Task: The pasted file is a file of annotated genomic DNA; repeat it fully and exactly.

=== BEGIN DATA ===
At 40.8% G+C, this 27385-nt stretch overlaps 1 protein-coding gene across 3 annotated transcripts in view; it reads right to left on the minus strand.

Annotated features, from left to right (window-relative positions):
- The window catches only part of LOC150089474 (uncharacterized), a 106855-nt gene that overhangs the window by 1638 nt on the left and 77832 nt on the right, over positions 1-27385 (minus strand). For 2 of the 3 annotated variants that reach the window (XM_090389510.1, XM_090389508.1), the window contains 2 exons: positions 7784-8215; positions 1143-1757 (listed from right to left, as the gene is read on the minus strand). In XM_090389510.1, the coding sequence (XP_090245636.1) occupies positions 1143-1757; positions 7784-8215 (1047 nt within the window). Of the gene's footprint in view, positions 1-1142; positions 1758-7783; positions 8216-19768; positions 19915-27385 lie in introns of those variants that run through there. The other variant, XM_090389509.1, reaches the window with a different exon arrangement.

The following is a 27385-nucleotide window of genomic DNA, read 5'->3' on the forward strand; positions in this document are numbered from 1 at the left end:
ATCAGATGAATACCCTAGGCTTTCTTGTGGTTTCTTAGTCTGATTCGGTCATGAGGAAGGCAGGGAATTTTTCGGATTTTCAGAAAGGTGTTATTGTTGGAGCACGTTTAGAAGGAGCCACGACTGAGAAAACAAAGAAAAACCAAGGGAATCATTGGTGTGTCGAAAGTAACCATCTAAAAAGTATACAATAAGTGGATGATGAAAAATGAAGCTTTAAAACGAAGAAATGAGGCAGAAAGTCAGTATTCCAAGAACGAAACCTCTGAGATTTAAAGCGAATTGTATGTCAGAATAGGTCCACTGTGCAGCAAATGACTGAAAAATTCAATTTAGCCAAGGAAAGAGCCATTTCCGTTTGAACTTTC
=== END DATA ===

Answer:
At 40.8% G+C, this 27385-nt stretch overlaps 1 protein-coding gene across 3 annotated transcripts in view; it reads right to left on the minus strand.

Annotated features, from left to right (window-relative positions):
- The window catches only part of LOC150089474 (uncharacterized), a 106855-nt gene that overhangs the window by 1638 nt on the left and 77832 nt on the right, over positions 1-27385 (minus strand). For 2 of the 3 annotated variants that reach the window (XM_090389510.1, XM_090389508.1), the window contains 2 exons: positions 7784-8215; positions 1143-1757 (listed from right to left, as the gene is read on the minus strand). In XM_090389510.1, the coding sequence (XP_090245636.1) occupies positions 1143-1757; positions 7784-8215 (1047 nt within the window). Of the gene's footprint in view, positions 1-1142; positions 1758-7783; positions 8216-19768; positions 19915-27385 lie in introns of those variants that run through there. The other variant, XM_090389509.1, reaches the window with a different exon arrangement.

The following is a 27385-nucleotide window of genomic DNA, read 5'->3' on the forward strand; positions in this document are numbered from 1 at the left end:
ATCAGATGAATACCCTAGGCTTTCTTGTGGTTTCTTAGTCTGATTCGGTCATGAGGAAGGCAGGGAATTTTTCGGATTTTCAGAAAGGTGTTATTGTTGGAGCACGTTTAGAAGGAGCCACGACTGAGAAAACAAAGAAAAACCAAGGGAATCATTGGTGTGTCGAAAGTAACCATCTAAAAAGTATACAATAAGTGGATGATGAAAAATGAAGCTTTAAAACGAAGAAATGAGGCAGAAAGTCAGTATTCCAAGAACGAAACCTCTGAGATTTAAAGCGAATTGTATGTCAGAATAGGTCCACTGTGCAGCAAATGACTGAAAAATTCAATTTAGCCAAGGAAAGAGCCATTTCCGTTTGAACTTTC